Khomami Abadi, Mojtaba (2017) Analysis of users' psycho-physiological parameters in response to affective multimedia - A mutlimodal and implicit approach for user-centric multimedia tagging. PhD thesis, University of Trento.
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The affective state of a user, during an interaction with a computer, is a great source of information for the computer in order to (i) employ the information for adapting an interaction, make the interaction flawless, leading in adaptive affective interfaces. The computer may also use emotional responses of a user to some affective multimedia content (ii) to tag the multimedia content with affective labels. The second is very useful to create affective profiles of users within real world applications for user-centric multimedia retrieval. Affective responses of users could be collected either explicitly (i.e. users directly assess their own emotions through computer interfaces) or implicitly (i.e. via sensors that collect psycho-physiological signals such as facial expressions, vocal clues, neuro-physiological signals, gestures and body postures). The major contributions of this thesis are as follows: (i) We present (and made publicly available) the very first multimodal dataset that includes the MEG brain signals, facial videos and some peripheral physisological signals of 30 users in response to two sets of affective dynamic stimuli. The dataset is recorded via cutting-edge lab equipments in highly controlled lab environments, facilitating proper analysis of MEG brain responses for affective neuro-science research. (ii) We then present two other multimodal datasets that we recorded using off-the-shelves market-available sensors for the purpose of analyzing users' affective responses to video clips and computer-generated music excerpts. The stimuli are selectively chosen to evoke certain target emotions. The first dataset also includes the BigFive personality traits of individuals and we show that it is possible to infer users' personality traits given their spontaneous reactions to affective videos. Both multimodal datasets are acquired via commercial sensors that are prone to noise artifacts that lead to some noisy uni-modal recordings. We made both datasets publicly available together with quality-assessments of each signal recording. Within the research on the second dataset we present a multimodal inference system that jointly considers the quality of signals and ends up with highly signal noise tolerance. We also show that peripheral physiological signals include patterns that are similar across user. We develop a cross-user affect recognition system that is successfully validated via a leave-one-subject-out cross-validation scheme on the second dataset. (iii) We also present a crowdsourcing protocol for the collection of time-continuous affect annotations for videos. We collect a dataset of affective annotations for 12 videos with the contribution of over 1500 crowd-workers. We introduce algorithms to extract high quality time-continuous affect annotations for the 12 videos from the noisy crowd annotations. We observe that, for the prediction of time-continuous affect annotations given low-level multimedia content, higher regression accuracies are achieved when the crowd sourced annotations are employed as labels than expert annotations. The study suggests that expensive expert annotations for large affective video corpora developments could be replaced by crowdsourcing annotation techniques. Finally, we discuss opportunities for future applications of our research, and conclude with a summary of our contributions to the field of affective computing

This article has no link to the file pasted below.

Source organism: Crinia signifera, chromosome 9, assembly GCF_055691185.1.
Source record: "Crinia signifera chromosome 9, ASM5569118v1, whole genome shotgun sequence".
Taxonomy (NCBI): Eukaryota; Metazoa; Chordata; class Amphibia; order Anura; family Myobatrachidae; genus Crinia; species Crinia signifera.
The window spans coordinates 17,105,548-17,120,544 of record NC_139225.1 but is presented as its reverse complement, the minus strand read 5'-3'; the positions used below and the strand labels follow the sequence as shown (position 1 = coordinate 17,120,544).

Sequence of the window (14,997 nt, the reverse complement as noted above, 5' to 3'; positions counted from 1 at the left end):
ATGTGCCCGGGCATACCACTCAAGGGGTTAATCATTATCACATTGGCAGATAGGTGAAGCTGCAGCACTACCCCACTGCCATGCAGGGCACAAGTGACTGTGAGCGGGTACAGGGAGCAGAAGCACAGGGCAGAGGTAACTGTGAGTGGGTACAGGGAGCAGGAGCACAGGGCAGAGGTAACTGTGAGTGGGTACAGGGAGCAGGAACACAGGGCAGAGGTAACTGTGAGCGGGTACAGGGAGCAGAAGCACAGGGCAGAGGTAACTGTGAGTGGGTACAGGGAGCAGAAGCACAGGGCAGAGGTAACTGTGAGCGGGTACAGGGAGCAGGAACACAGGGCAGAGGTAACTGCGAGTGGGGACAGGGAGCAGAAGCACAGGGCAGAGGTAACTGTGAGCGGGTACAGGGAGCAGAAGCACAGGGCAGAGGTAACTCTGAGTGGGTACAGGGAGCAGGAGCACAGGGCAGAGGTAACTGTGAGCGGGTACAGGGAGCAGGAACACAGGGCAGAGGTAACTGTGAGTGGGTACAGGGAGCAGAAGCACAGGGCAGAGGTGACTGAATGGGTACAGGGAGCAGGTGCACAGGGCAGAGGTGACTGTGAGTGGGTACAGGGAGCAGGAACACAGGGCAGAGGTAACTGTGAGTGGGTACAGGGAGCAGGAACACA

|Item Type:||Doctoral Thesis (PhD)|
|Doctoral School:||Information and Communication Technology|
|Subjects:||Area 01 - Scienze matematiche e informatiche > INF/01 INFORMATICA|
|Uncontrolled Keywords:||affective computing, emotion recognition, neuro-physiological signals, personality, crowdsourcing|
|Repository Staff approval on:||23 Jun 2017 09:45|
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